If you're not from the UK, that headline is probably bound to elicit a confused face rather than the excitement it deserves. Allow me to explain! Time Commanders was a quasi-history show/game show that aired on BBC 2 in the early 2000s, where a team of contestants were tasked with playing out a famous battle from Ancient Roman history, seeing if they could either win as history dictated or overcome the odds of the past.
But the weird and wonderful thing was that the battles themselves were played out in a computer simulation -- specifically, a heavily modified version of Rome: Total War, an entry in Creative Assembly's line of strategic computer games that has covered settings from Rome, to Medieval Europe, to 16th century Japan and now, bizarrely, even to the fantasy world of Games Workshop's Warhammer. Historians would provide input on the units at play and shape the A.I. that the contestants would battle in order to make sure things played out as they did in the actual historical battles they were depicting. It was even hosted by Top Gear's Richard Hammond! Here's an entire episode, featuring a group of Vicars attempting to survive the infamous battle of Teutoberg forest:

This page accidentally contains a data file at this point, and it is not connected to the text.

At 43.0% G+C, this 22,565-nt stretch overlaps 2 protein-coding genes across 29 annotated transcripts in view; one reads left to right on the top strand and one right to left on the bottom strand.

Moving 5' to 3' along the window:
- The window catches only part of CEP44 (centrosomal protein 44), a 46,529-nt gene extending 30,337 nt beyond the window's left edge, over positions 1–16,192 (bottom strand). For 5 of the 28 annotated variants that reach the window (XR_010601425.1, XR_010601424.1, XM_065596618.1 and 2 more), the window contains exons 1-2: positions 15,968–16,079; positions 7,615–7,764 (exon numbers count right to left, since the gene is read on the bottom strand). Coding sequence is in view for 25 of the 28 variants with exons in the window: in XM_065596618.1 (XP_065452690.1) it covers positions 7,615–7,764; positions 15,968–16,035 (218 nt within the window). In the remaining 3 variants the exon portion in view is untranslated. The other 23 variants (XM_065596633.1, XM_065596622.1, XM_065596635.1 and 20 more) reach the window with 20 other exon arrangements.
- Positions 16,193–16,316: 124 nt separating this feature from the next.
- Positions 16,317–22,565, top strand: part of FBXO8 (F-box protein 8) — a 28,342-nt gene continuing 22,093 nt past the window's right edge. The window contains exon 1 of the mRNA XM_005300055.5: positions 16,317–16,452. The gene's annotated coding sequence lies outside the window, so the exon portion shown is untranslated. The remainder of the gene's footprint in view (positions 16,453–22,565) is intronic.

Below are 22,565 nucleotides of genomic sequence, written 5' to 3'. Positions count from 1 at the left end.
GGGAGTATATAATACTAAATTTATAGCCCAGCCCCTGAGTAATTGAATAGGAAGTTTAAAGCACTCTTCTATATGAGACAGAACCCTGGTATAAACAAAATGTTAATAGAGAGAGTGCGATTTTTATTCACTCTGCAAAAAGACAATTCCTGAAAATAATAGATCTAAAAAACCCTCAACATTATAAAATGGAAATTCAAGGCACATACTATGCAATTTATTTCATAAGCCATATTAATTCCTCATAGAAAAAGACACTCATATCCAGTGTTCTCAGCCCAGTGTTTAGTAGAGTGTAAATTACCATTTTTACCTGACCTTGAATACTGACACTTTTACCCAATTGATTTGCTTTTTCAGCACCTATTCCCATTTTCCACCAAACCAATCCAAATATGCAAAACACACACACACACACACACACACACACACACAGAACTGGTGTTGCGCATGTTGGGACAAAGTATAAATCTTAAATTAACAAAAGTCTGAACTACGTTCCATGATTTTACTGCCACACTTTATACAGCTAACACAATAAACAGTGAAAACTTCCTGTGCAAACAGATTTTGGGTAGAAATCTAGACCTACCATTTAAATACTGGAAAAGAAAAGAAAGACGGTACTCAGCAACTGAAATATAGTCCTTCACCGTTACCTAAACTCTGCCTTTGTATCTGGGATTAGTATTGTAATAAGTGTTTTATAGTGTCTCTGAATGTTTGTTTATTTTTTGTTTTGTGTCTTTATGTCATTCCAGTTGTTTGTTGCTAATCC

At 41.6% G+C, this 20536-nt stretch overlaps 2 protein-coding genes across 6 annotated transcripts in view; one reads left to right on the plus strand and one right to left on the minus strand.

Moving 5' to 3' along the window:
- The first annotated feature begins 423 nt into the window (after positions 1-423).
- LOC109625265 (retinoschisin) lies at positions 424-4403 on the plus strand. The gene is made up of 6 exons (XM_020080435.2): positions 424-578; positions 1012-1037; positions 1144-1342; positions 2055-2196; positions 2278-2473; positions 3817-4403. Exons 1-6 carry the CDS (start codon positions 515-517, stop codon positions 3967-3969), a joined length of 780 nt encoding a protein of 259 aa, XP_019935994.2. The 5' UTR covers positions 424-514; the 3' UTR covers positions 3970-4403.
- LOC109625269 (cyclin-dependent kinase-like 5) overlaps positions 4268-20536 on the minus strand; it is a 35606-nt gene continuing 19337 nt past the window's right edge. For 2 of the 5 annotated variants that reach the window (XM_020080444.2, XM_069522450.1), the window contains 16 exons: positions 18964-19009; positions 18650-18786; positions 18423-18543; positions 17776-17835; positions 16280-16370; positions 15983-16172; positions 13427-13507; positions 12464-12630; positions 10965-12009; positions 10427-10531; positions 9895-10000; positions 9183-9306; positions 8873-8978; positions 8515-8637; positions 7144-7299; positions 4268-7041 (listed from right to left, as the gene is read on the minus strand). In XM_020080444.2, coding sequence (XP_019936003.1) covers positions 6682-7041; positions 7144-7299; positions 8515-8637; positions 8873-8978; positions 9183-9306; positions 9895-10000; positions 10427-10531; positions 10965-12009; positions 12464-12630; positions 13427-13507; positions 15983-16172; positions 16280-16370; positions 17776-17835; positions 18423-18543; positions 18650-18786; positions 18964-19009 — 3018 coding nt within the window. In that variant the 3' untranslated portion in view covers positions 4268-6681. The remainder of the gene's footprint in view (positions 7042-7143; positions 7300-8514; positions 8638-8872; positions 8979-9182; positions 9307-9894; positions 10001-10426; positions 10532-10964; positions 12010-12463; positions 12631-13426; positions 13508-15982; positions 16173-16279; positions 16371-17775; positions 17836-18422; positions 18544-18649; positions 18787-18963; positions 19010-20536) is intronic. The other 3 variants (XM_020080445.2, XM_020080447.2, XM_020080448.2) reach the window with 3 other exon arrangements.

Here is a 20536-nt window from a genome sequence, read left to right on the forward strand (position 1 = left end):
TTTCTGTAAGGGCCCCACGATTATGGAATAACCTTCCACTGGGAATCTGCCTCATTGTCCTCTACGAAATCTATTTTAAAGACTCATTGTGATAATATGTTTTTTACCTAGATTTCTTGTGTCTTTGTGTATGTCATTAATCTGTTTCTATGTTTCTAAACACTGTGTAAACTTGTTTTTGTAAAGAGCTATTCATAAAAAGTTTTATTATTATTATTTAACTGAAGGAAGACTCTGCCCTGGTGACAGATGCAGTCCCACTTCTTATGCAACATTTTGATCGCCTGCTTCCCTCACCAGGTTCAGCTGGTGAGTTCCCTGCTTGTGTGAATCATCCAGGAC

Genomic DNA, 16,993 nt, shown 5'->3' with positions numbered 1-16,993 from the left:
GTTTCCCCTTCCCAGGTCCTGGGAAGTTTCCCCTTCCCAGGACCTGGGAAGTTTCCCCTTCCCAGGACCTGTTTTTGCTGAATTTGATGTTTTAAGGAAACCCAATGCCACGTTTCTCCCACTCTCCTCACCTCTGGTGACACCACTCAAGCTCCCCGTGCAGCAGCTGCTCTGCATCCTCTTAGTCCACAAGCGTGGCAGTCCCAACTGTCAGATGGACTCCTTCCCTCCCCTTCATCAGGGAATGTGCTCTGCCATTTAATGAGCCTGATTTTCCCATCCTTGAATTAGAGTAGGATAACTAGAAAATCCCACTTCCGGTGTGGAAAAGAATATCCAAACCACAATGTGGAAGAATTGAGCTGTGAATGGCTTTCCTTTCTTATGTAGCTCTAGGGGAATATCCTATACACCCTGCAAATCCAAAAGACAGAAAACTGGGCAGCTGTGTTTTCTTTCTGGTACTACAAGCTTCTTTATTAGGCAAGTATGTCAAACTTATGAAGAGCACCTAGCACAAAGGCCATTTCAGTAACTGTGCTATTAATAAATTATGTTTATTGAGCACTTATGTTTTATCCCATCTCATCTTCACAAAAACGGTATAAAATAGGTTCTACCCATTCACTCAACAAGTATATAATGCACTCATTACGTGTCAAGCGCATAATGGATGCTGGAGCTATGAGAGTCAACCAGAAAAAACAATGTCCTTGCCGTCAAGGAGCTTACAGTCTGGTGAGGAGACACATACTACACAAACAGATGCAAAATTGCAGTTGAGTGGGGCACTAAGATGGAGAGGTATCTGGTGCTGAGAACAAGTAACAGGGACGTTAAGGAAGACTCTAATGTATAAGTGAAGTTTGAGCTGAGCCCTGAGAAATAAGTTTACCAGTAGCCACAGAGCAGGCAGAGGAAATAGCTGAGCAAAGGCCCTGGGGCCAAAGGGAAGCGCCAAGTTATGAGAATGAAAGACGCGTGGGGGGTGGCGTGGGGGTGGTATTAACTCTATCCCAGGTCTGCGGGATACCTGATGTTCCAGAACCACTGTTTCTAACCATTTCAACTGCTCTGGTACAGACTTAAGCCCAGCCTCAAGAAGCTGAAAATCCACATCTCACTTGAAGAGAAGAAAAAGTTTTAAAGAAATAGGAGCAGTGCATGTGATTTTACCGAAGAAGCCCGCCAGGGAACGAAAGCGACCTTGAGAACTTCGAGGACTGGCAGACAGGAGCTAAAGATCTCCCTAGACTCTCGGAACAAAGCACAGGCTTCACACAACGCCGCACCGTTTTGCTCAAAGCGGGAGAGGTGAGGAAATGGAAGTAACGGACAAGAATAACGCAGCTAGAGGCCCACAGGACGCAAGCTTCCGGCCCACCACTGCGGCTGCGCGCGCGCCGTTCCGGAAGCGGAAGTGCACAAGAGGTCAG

It was great -- both from an educational perspective and the fact that it was a bunch of random people playing Rome: Total War, while the short guy from Top Gear provided commentary. On primetime television. God bless the BBC!
And now, it's on its way back to TV. According to IGN, the corporation is now actively seeking contestants for a new series of the show. Although there's no word on whether or not Creative Assembly are involved in the new series, it would be surprising if the studio weren't. After all, it was kind of the whole point of the show. Since Time Commanders ended, they have even released a sequel to Rome: Total War, so there's a shiny new(ish) game for them to use, to boot.
Hopefully it will be just as great as the old show -- and, hopefully, the show will make its way over to Australia, too. Between this and the return of Robot Wars, the BBC is tickling a very specific part of my nostalgia lately.